U.S. Bank bore the burden of proof that its claim was covered by the policy.   Fiess, 392 F.3d at 807.   U.S. Bank did not meet that burden.5

In Case No. 08-41128, we AFFIRM the district court on the basis that TransTexas's payments to Stanley were avoidable fraudulent transfers under Section 548.

In Case No. 08-20401, we AFFIRM the district court's judgment in favor of National Union.

FOOTNOTES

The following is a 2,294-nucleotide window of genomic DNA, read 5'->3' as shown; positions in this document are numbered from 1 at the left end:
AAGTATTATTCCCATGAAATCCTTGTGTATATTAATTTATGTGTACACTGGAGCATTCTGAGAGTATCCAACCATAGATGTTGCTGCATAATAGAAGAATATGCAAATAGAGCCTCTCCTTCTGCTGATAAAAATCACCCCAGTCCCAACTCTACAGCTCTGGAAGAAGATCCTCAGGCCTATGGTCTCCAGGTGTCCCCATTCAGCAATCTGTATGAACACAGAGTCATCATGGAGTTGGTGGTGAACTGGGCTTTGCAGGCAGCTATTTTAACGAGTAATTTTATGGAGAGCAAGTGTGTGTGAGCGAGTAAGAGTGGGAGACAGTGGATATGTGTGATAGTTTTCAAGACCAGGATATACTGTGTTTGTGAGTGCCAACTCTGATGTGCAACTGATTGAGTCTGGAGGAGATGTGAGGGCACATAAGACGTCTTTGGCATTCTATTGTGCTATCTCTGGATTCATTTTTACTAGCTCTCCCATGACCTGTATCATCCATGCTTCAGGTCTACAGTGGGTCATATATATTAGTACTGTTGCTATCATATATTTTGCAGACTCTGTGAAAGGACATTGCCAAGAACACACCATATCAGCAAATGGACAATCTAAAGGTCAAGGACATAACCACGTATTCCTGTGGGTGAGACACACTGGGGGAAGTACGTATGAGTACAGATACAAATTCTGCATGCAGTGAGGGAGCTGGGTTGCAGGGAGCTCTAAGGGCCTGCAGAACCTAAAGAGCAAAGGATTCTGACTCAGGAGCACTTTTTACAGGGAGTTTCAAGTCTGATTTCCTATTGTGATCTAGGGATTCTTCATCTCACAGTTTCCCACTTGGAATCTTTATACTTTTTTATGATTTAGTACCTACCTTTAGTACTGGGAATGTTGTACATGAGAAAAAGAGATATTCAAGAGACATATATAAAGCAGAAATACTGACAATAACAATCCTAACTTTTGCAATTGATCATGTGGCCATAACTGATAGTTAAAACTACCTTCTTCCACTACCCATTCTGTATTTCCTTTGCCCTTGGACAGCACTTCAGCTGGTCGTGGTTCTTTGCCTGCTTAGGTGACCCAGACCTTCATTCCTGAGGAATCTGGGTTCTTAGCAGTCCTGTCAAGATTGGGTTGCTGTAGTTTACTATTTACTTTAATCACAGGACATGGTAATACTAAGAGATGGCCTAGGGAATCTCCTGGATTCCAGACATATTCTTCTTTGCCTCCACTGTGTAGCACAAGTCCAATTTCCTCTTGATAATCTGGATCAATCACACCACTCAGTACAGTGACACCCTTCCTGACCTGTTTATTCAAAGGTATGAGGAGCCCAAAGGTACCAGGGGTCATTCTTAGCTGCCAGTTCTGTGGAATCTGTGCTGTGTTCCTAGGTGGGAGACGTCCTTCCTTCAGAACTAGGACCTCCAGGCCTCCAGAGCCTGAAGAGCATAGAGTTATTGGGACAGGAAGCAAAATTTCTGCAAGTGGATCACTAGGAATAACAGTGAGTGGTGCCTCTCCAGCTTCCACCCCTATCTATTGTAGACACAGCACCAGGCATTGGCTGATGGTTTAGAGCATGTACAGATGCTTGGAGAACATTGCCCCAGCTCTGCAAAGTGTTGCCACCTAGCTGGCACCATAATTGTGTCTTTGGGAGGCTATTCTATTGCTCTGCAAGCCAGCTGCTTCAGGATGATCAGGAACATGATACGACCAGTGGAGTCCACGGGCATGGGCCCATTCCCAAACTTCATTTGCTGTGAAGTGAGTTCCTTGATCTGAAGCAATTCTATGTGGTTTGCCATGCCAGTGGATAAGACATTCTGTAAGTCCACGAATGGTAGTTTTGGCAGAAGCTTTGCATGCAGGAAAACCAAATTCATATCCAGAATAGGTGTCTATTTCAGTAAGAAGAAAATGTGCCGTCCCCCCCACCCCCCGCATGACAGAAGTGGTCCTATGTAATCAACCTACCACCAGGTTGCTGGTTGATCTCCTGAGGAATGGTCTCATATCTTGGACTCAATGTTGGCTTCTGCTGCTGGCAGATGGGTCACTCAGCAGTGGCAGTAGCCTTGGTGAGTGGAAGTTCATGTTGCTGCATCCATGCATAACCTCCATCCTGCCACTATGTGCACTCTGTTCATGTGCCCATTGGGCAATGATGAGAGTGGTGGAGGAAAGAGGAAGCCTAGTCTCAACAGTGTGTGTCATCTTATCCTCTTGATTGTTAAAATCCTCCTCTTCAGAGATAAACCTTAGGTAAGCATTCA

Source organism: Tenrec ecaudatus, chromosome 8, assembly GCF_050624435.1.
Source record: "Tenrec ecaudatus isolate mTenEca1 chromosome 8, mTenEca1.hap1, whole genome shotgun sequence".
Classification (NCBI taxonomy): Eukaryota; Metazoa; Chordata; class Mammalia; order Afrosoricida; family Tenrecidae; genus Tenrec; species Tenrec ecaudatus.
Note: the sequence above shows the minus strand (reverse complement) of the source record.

FN1. (a)(1) The trustee may avoid any transfer (including any transfer to or for the benefit of an insider under an employment contract) of an interest of the debtor in property, or any obligation (including any obligation to or for the benefit of an insider under an employment contract) incurred by the debtor, that was made or incurred on or within 2 years before the date of the filing of the petition, if the debtor voluntarily or involuntarily-(A) made such transfer or incurred such obligation with actual intent to hinder, delay, or defraud any entity to which the debtor was or became, on or after the date that such transfer was made or such obligation was incurred, indebted;  or(B) (i) received less than a reasonably equivalent value in exchange for such transfer or obligation;  and(ii) (I) was insolvent on the date that such transfer was made or such obligation was incurred, or became insolvent as a result of such transfer or obligation ․, or(IV) made such transfer to or for the benefit of an insider, or incurred such obligation to or for the benefit of an insider, under an employment contract and not in the ordinary course of business.11 U.S.C. § 548(a)(1)(A) & (B)..  FN1. (a)(1) The trustee may avoid any transfer (including any transfer to or for the benefit of an insider under an employment contract) of an interest of the debtor in property, or any obligation (including any obligation to or for the benefit of an insider under an employment contract) incurred by the debtor, that was made or incurred on or within 2 years before the date of the filing of the petition, if the debtor voluntarily or involuntarily-(A) made such transfer or incurred such obligation with actual intent to hinder, delay, or defraud any entity to which the debtor was or became, on or after the date that such transfer was made or such obligation was incurred, indebted;  or(B) (i) received less than a reasonably equivalent value in exchange for such transfer or obligation;  and(ii) (I) was insolvent on the date that such transfer was made or such obligation was incurred, or became insolvent as a result of such transfer or obligation ․, or(IV) made such transfer to or for the benefit of an insider, or incurred such obligation to or for the benefit of an insider, under an employment contract and not in the ordinary course of business.11 U.S.C. § 548(a)(1)(A) & (B).